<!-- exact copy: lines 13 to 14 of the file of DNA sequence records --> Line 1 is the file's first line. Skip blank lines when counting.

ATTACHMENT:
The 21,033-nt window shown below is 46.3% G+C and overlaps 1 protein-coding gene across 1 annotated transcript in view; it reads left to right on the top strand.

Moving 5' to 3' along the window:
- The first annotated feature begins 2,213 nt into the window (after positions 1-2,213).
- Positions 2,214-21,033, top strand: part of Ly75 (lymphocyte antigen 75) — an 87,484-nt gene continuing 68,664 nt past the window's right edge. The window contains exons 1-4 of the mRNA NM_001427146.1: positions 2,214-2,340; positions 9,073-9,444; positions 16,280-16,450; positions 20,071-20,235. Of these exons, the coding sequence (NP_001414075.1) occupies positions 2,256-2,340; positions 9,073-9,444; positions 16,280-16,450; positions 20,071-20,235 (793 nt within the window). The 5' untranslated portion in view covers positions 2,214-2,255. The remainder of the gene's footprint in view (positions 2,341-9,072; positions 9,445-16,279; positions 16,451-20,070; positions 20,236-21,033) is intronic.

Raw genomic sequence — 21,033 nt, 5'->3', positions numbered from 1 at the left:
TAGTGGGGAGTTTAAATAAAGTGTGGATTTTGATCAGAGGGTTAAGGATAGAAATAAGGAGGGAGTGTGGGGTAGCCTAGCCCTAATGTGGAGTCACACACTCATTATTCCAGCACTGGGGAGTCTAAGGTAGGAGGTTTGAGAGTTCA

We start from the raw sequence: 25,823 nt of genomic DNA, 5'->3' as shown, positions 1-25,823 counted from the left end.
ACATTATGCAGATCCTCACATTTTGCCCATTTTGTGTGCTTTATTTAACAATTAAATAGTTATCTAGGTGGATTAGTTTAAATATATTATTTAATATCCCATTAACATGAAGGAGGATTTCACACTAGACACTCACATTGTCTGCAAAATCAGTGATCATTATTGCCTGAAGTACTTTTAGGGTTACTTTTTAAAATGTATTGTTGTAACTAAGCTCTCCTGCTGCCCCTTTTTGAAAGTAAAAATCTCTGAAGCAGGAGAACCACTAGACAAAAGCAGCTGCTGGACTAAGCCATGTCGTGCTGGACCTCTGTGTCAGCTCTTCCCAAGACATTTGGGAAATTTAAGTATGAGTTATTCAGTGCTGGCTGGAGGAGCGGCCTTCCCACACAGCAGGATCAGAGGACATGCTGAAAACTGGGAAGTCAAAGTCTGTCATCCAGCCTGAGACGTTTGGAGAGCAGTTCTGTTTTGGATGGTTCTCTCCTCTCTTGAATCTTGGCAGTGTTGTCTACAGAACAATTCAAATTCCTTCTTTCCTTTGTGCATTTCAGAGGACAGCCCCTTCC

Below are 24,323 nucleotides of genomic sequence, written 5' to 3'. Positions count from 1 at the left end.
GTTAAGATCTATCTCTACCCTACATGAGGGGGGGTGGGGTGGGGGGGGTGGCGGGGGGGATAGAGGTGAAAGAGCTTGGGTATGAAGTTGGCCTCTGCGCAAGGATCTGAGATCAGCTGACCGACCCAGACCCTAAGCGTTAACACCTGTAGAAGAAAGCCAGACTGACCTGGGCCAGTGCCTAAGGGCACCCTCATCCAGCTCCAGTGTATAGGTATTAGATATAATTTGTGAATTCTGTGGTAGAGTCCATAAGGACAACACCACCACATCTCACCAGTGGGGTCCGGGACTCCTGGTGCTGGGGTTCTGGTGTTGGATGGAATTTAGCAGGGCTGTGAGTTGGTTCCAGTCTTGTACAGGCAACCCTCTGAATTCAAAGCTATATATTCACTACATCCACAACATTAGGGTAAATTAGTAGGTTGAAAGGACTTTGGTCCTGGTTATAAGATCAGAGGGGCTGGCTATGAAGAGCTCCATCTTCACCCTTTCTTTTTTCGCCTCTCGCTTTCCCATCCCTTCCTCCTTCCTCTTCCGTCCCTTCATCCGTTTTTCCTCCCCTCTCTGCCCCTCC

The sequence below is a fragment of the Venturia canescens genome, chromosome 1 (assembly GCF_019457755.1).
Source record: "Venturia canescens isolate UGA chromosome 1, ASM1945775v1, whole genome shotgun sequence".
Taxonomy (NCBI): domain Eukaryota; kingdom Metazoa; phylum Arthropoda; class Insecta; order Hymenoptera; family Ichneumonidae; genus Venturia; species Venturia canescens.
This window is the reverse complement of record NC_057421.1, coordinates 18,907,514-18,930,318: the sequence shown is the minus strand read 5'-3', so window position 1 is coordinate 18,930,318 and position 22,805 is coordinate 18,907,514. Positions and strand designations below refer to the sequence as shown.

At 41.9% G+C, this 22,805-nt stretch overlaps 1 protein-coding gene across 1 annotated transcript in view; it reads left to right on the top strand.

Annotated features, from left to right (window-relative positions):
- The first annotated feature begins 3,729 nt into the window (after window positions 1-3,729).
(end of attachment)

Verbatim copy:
Taxonomy (NCBI): domain Eukaryota; kingdom Metazoa; phylum Arthropoda; class Insecta; order Hymenoptera; family Ichneumonidae; genus Venturia; species Venturia canescens.
This window is the reverse complement of record NC_057421.1, coordinates 18,907,514-18,930,318: the sequence shown is the minus strand read 5'-3', so window position 1 is coordinate 18,930,318 and position 22,805 is coordinate 18,907,514. Positions and strand designations below refer to the sequence as shown.